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PF tagIt’s Day 11 of our month-long daily writing project.

This year’s theme is FOUND OBJECTS. For those of you who are new to the project, please read my introductory post. You’ll find more information and all of the Week 2 FOUND OBJECTS at this post.

 

We’re also celebrating Poetry Friday. This week’s host is Kimberly Moran at Written Reflections. If you’re enjoying the poetry community we’re creating with this project, I know you’ll have fun getting to know the Poetry Friday blogging community as well.

baie dollFOUND: Walnut Doll

This week, we’ve been talking about some of the categories our FOUND OBJECT prompts fall into. There were many contributions (a few of them my own) of toys. These weren’t ordinary playthings, though. The found objects were toys in odd settings, like the window full of antique dolls we wrote about on Day 6.

Linda Baie of the blog Teacher Dance contributed this interesting little plaything. There will be a few more toys to come in the weeks ahead, but this is the last doll we’ll see. She’s an unusual object — I’m glad to be able to write without any information about her. She’s going to raise quite a few questions in today’s poems.

Linda Baie is first up today with an acrostic poem about our little lady.

What I Had

F ound– faded flowerdy cloth from Mama’s scraps,
O verlays a piney piece of wood in Papa’s workshop.
U nder the backyard shade tree, the walnut–
N ear perfect color of my face.
D oll delight, looks like me.

Linda Baie ©All Rights Reserved

***

Carol Varsalona, who is blogging alongside our project at Beyond LiteracyLink, wrote: “As a lover of antiques and history, I was drawn to this prairie doll that brought back memories of Little House on the Prairie books and the television show.” I hope you’ll stop by  Carol’s blog today. Her post includes a wonderful list for the classroom entitled, “Broadening Elementary Students’ Awareness of Prairie Life.”

I was born,
just an ordinary doll
of plain homespun fabric
stitched by Ma’s loving hands.
As odd as this seems,
I was given a walnut
for my head.
Just an ordinary doll,
I am.

They tell me that my family
weathered many a storm
as their wagon wheels
slowly moved west
to Walnut Grove.
Here on the prairie,
I was loved
as the ordinary doll
that I am.

Living in a soddie
under a sun that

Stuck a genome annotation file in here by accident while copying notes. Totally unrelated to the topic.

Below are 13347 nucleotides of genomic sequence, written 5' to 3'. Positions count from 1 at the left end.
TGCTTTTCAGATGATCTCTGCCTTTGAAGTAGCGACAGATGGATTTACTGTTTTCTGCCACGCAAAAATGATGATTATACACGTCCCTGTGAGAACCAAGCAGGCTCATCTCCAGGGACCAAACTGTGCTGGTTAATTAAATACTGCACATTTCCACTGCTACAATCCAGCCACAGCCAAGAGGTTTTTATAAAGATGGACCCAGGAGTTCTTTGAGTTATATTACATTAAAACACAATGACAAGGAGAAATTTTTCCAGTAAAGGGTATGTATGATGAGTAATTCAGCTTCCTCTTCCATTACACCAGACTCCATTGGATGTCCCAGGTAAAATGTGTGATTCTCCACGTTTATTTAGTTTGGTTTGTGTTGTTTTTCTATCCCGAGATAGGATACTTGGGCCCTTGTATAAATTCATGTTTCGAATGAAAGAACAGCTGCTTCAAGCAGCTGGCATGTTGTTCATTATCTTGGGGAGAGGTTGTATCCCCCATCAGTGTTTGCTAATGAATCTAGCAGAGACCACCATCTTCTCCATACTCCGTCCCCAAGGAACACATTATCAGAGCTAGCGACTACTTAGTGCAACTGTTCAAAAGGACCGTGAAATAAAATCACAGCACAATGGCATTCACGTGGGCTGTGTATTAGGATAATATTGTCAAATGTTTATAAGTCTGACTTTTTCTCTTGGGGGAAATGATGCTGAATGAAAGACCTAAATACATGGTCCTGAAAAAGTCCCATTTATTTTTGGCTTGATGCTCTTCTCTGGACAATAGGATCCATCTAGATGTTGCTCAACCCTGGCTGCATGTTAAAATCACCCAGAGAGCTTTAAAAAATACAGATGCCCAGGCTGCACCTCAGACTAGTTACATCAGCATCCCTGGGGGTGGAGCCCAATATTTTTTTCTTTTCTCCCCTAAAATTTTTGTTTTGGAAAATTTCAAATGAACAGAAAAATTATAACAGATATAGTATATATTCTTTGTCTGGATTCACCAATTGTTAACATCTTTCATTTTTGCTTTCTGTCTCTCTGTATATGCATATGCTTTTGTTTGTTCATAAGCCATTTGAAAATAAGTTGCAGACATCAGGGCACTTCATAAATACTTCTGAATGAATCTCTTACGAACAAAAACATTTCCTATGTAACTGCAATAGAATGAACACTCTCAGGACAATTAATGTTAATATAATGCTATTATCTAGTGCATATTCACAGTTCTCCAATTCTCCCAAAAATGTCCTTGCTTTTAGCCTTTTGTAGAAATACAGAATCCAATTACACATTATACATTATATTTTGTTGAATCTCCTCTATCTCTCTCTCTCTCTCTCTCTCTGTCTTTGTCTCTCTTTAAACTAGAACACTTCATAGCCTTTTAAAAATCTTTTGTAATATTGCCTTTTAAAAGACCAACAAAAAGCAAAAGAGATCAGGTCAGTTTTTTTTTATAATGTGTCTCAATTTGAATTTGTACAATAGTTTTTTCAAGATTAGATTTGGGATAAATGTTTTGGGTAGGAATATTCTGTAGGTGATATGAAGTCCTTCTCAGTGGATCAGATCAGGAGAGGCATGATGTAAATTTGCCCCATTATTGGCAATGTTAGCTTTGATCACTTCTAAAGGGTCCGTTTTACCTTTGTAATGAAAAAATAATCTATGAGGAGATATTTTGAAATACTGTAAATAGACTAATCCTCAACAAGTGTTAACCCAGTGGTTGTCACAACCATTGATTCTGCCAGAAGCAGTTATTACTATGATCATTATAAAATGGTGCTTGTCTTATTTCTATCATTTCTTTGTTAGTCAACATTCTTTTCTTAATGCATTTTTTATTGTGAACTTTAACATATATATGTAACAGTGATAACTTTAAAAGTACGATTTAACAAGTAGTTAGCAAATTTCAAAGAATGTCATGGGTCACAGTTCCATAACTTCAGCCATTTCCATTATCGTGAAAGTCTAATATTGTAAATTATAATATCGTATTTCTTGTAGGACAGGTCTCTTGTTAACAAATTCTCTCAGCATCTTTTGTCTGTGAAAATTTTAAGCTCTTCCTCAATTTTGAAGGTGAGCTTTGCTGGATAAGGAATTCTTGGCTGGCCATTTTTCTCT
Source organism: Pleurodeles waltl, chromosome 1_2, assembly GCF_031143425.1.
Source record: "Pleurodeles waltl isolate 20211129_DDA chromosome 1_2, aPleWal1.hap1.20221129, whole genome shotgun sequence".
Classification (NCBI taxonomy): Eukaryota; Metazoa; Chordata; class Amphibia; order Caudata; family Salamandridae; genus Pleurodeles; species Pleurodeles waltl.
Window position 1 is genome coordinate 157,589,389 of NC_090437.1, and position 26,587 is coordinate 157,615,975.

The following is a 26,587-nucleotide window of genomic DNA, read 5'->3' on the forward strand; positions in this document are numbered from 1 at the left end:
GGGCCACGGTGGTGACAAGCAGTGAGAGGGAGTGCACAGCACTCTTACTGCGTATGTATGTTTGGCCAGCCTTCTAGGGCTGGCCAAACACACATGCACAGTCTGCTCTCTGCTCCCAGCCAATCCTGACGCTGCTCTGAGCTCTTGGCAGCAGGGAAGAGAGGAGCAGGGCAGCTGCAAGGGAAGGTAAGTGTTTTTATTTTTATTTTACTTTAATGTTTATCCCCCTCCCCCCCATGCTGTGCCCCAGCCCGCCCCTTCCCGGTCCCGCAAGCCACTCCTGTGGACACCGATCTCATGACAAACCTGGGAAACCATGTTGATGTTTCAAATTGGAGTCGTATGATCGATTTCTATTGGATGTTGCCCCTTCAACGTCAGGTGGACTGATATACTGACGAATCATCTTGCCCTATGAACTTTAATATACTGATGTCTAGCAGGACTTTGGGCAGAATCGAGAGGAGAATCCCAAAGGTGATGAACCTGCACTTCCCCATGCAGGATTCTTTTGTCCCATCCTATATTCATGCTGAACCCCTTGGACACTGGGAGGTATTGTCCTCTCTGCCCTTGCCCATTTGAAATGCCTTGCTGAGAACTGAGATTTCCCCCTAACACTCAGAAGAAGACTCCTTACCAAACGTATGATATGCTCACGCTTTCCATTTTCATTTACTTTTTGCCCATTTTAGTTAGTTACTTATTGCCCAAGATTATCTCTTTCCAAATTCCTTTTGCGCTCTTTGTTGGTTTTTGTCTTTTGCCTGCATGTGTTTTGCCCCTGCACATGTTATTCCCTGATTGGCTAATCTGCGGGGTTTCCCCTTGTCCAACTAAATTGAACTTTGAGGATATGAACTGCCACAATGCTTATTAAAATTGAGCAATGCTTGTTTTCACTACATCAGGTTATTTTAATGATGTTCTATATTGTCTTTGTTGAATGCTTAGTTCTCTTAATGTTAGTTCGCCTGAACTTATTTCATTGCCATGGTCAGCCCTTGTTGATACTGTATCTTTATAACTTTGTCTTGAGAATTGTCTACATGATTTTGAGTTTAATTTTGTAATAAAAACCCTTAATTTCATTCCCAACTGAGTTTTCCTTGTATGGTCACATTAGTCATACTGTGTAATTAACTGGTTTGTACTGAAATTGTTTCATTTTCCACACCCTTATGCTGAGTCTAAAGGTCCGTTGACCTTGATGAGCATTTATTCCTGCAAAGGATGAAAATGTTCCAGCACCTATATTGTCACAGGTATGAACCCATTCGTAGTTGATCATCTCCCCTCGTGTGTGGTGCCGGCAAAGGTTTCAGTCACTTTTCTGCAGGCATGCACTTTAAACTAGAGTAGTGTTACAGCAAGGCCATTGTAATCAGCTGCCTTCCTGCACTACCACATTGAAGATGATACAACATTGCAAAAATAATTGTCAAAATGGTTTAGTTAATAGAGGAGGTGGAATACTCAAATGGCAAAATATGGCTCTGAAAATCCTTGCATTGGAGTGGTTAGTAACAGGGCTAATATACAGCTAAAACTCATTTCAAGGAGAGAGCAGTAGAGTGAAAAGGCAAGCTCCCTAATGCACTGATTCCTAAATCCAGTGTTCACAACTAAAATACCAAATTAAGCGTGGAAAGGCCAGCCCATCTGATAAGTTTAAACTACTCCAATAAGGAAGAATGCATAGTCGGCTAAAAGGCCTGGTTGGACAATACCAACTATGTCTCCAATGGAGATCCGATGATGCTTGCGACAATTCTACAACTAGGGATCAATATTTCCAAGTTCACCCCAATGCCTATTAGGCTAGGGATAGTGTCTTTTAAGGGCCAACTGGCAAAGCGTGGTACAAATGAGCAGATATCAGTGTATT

beat and blistered
was a way of life
in summer,
while winter snow
drove us indoors
to wait out the
blizzards and
cold winds.

My days with
my little owner
were full of
simple prairie life
and prickled by
inconstant weather.
The ordinariness
of pioneer days
were filled with
special moments,
family ties,
and homespun charm.

Time has turned over.
Centuries have passed on.
My descendants
grace museums and
I sit on a shelf
reminding all of
ordinary times
and ordinary dolls
loved by ordinary families.

©CVarsalona, 2016

***

Jessica Bigi wrote in to say, “This doll made me think of a craft you would find at a county fair.” This should be a concrete poem, everyone, but I’m having trouble capturing its shape with WordPress. Please excuse the technical difficulties!

Summers Fair
by Jessica Bigi

I imagine                walnut dolls
Lemon tarts           Pecan pies
Red ribbon             Ferris wheels
Winners
County Fairs
Lemonade skies

***

I had a difficult time finding an “in” with the object — the thread that would lead me to a poem. So I tried one of the exercises I use with students when we are working with an image. First, we list all of the “facts” of the picture, the things we can see with our eyes. Then, we make a second list. This time, we write down all of things we imagine about the image. What’s the story? What is the person or people in the picture doing and thinking?

Churning Song
By Laura Shovan

A bonnet covers her white cotton hair.
Her face is wrinkled and round as a nut.
I call my scrap doll Grandmother Daisy
for the meadow flowers dotting her dress.
She wears a white apron with squares of blue
same as the apron I wear to do chores.
Grandmother Daisy’s bag is filled with songs.
She sits with me as I churn the butter.
Together, we sing her songs, pass the time.

***

“I let my kid-self out today,” says Violet Nesdoly. I think we have to make space for play during a project like this, to keep the daily writing from feeling like a chore.

On a Visit to Red Riding Hood

This is a memory
of Grandmother dear,
who outsmarted the wolf
when he came by here

with the gunny and muslin
she stuffed in her bed
and the pumpkin she used
to mimic her head.

It’s here on the shelf
and reminds me each day
better activate wits
than be someone’s buffet.

– Violet Nesdoly

***

Le Secret

Diane Mayr has a talent for combining images and poems. With another birthday coming up next week, this contribution spoke to me.